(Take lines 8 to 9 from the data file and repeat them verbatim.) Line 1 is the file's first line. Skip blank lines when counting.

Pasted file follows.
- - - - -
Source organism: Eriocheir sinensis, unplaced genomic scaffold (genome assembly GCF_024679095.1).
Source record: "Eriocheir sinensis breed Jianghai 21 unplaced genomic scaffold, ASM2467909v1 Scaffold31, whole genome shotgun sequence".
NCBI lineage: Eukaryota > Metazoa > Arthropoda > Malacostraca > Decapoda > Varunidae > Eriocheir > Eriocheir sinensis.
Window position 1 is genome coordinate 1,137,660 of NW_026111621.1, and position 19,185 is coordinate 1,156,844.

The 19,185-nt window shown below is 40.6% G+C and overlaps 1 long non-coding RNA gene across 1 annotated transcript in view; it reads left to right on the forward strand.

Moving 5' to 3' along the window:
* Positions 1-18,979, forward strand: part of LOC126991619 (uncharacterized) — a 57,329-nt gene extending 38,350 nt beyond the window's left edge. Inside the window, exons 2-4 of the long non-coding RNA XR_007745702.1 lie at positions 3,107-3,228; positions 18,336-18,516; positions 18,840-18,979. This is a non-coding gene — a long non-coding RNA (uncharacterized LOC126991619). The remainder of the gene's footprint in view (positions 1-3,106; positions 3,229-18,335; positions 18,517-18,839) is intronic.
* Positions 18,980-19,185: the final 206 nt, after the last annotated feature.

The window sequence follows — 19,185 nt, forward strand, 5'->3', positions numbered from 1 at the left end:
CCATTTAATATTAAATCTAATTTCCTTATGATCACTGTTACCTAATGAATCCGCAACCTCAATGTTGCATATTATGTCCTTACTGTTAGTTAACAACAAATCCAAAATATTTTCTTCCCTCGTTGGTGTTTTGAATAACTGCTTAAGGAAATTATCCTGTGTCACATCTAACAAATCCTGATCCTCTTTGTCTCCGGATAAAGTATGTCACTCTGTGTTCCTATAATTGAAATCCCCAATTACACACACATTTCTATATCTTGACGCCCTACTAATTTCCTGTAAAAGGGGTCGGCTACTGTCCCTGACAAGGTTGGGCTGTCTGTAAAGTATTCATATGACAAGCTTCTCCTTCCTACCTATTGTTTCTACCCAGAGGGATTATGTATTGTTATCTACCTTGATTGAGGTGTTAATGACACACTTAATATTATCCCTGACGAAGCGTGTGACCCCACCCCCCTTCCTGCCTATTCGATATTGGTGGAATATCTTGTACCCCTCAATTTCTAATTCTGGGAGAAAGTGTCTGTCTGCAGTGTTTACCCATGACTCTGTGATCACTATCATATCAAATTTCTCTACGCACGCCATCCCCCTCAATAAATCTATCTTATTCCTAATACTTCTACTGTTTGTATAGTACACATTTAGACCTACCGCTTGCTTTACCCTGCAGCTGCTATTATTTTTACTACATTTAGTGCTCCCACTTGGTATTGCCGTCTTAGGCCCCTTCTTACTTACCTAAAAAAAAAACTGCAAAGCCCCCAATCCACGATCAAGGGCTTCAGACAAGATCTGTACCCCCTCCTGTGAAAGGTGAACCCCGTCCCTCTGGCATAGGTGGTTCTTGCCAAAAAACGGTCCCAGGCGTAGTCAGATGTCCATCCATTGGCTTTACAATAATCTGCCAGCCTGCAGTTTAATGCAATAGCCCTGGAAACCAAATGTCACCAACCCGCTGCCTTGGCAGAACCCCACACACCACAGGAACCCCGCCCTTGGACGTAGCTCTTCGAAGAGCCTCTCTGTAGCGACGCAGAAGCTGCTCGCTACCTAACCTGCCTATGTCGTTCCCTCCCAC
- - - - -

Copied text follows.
* Positions 18,980-19,185: the final 206 nt, after the last annotated feature.

The window sequence follows — 19,185 nt, forward strand, 5'->3', positions numbered from 1 at the left end: